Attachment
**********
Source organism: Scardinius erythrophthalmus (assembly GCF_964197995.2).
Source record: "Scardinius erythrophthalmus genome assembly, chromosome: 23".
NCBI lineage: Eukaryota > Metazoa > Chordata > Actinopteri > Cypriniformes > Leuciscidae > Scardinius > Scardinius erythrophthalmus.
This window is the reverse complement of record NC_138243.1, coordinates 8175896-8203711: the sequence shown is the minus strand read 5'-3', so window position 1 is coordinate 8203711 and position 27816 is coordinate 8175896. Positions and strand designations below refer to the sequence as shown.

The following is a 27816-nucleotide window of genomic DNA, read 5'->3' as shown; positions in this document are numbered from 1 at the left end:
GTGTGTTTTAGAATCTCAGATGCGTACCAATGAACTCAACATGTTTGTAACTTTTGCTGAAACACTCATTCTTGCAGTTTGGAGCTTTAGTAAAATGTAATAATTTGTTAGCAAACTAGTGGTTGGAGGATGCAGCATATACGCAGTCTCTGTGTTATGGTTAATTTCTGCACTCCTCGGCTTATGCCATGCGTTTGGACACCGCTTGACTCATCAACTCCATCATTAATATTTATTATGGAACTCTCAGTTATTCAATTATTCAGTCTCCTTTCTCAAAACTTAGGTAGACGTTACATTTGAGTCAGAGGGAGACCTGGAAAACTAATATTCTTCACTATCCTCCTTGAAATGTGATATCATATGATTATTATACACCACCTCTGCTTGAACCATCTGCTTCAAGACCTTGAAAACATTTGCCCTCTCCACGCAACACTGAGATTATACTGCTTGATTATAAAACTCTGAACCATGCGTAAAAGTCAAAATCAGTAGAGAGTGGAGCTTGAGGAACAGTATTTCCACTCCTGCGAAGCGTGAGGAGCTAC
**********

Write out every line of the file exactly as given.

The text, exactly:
Source organism: Scardinius erythrophthalmus (assembly GCF_964197995.2).
Source record: "Scardinius erythrophthalmus genome assembly, chromosome: 23".
NCBI lineage: Eukaryota > Metazoa > Chordata > Actinopteri > Cypriniformes > Leuciscidae > Scardinius > Scardinius erythrophthalmus.
This window is the reverse complement of record NC_138243.1, coordinates 8175896-8203711: the sequence shown is the minus strand read 5'-3', so window position 1 is coordinate 8203711 and position 27816 is coordinate 8175896. Positions and strand designations below refer to the sequence as shown.

The following is a 27816-nucleotide window of genomic DNA, read 5'->3' as shown; positions in this document are numbered from 1 at the left end:
GTGTGTTTTAGAATCTCAGATGCGTACCAATGAACTCAACATGTTTGTAACTTTTGCTGAAACACTCATTCTTGCAGTTTGGAGCTTTAGTAAAATGTAATAATTTGTTAGCAAACTAGTGGTTGGAGGATGCAGCATATACGCAGTCTCTGTGTTATGGTTAATTTCTGCACTCCTCGGCTTATGCCATGCGTTTGGACACCGCTTGACTCATCAACTCCATCATTAATATTTATTATGGAACTCTCAGTTATTCAATTATTCAGTCTCCTTTCTCAAAACTTAGGTAGACGTTACATTTGAGTCAGAGGGAGACCTGGAAAACTAATATTCTTCACTATCCTCCTTGAAATGTGATATCATATGATTATTATACACCACCTCTGCTTGAACCATCTGCTTCAAGACCTTGAAAACATTTGCCCTCTCCACGCAACACTGAGATTATACTGCTTGATTATAAAACTCTGAACCATGCGTAAAAGTCAAAATCAGTAGAGAGTGGAGCTTGAGGAACAGTATTTCCACTCCTGCGAAGCGTGAGGAGCTAC